The J.E.Dyer perspective is always worth waiting for, a real intellect discerning the “what is and what isn’t.” on any given issue she takes on..
Helsinki: Trump does it his way; the ‘narrative’ loses control
Monday, 16 July 2018, is a turning point in the affairs of men. But the lexicon and orthodox canon of Western progressivism aren’t able to frame or describe the event in a useful way. Trump’s critics aren’t having the exploding-head reaction because of what he actually said, but because of what their ears heard him say, through a filter of orthodoxy which they are simply incapable of removing.
We’ve been hearing about the joint Trump-Putin press conference all day. The refrain from every side is the same: Trump was soft on Putin, and he “slammed,” or at least failed to back up, his own intelligence agencies regarding Russian interference in the 2016 election.
There is no need to document chapter and verse on all the high-profile figures who have come out to say Trump needs to walk this back. That has been done elsewhere, and I commend examples to your perusal (and here, and here for reactions from Twitter polloi).
But it is far, far more important for you to read what Trump actually said in the press conference (link below). The importance of doing that cannot be overemphasized. I think it is better, in fact, to read what he said, rather than trying to take it in and reflect on it from watching Trump in a video.
You will find, if you listen to Trump’s words, that he did not “slam” his intelligence agencies. He didn’t even directly address whether Putin sought to interfere in the 2016 election (although he did say Putin’s denial of that was “strong and powerful.” No, those aren’t the adjectives I would choose, but Trump rarely uses the adjectives I would choose for any topic. Neither did Obama, for that matter).
It’s what Trump did do that has everyone in a tizzy. Trump broke with the ruling narrative that what Russia may have done in 2016 affected the U.S. election, in such a way that the effects justify a year and a half and counting of self-imposed political paralysis for the American nation.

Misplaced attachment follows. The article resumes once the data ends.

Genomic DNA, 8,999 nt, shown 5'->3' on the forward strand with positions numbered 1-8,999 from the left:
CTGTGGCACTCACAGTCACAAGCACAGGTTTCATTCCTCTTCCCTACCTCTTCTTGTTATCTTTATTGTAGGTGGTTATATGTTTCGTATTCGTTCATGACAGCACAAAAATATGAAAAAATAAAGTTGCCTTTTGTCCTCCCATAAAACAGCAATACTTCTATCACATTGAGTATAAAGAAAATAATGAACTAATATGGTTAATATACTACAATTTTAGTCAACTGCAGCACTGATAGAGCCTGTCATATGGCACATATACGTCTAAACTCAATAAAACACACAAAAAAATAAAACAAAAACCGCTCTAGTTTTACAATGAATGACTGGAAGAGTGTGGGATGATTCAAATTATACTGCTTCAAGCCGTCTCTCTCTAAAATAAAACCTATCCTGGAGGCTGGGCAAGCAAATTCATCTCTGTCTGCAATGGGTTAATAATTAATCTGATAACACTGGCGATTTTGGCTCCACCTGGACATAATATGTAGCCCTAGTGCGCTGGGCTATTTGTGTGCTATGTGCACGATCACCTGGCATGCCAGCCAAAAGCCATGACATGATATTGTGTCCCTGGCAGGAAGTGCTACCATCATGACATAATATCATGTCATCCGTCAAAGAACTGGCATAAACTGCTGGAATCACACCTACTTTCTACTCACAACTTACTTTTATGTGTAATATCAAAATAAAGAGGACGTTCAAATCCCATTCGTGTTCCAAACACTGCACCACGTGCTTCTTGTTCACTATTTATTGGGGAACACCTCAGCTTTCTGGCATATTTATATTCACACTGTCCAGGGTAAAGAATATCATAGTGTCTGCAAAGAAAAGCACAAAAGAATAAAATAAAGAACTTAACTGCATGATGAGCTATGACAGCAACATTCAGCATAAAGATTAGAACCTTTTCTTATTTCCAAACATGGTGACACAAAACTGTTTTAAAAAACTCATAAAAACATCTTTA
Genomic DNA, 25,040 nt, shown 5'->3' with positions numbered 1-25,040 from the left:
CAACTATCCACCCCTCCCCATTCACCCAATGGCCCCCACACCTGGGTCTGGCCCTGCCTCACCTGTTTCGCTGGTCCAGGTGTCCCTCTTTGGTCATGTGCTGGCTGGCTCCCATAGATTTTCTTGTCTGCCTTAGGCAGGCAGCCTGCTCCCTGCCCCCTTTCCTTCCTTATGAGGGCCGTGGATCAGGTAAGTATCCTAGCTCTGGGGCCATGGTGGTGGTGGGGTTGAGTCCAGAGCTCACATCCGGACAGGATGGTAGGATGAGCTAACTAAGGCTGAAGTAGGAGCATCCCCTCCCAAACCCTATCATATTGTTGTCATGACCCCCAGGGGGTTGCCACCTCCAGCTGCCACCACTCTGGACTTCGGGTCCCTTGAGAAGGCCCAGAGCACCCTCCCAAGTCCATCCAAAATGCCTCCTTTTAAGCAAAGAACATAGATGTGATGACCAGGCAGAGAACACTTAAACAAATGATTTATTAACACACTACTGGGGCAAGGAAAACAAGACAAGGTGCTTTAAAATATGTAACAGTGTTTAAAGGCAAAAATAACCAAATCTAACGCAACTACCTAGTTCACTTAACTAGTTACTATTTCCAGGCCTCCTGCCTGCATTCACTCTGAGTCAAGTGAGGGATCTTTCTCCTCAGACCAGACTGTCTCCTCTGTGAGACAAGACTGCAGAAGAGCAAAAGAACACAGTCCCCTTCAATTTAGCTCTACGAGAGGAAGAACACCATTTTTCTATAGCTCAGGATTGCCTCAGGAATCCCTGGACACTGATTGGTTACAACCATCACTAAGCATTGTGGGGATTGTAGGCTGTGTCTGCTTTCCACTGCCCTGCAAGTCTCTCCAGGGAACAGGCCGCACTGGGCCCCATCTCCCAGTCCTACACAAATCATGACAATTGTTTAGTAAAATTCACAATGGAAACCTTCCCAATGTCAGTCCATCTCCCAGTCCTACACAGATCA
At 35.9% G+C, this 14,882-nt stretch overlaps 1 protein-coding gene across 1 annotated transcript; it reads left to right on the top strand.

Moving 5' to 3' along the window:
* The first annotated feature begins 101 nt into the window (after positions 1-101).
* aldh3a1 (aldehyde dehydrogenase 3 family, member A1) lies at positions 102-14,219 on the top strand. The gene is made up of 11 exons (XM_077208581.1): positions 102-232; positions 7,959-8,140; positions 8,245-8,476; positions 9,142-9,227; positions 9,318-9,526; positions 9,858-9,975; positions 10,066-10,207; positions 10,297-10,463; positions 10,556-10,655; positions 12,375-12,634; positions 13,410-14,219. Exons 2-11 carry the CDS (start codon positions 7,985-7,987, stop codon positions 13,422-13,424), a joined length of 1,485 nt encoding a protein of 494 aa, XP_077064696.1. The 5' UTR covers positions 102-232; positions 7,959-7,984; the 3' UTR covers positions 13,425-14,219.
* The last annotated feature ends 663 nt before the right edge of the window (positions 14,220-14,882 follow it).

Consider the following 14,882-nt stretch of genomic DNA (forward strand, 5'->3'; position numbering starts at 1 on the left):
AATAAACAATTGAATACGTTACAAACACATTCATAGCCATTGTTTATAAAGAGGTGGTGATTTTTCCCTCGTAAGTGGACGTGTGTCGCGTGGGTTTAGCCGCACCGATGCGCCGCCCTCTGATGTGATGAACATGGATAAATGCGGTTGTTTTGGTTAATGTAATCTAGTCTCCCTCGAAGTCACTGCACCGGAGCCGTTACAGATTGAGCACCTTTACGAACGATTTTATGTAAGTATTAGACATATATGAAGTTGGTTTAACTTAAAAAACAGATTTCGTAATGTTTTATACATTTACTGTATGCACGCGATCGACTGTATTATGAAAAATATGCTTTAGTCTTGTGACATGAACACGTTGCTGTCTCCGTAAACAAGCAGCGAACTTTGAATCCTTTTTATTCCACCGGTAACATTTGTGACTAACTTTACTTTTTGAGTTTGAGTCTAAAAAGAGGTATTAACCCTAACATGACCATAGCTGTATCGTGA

Trump didn’t speak in pious, litmus-test terms of what Russia did. Merely doing that would have satisfied his more mainstream, mostly half-hearted supporters. (Nothing will ever satisfy his critics.) But Trump didn’t do that.
He took this opportunity to make his strategic break with the narrative. And that is big. But to believe that it means Trump is in Russia’s pocket, you have to believe a whole warehouse full of facts not in evidence.
Of course Russia tried to do something – it’s not clear what – to “interfere with” the U.S. election. Russia has been doing that for just shy of 100 years; why should 2016 be any different? The U.S. intelligence community assessment on Russian interference in 2016 made reference to the extensive history of Russian efforts to inject disinformation and divisive themes into foreign politics, including American politics and American elections. That history was a major basis for the assessment about 2016, and that’s legitimate. But it doesn’t prove anything about any specific purpose for hacking the Democratic computer systems – much less prove that the hacking in question had any effect on the election.
Indeed, the leaders of the U.S. intelligence community have said repeatedly that they can’t draw any connection between the Russian actions they believe to be documented and the outcome of the election. One need not accept every conclusion they have presented about the facts, per se, to agree that that is a carefully framed, responsible on-the-record statement.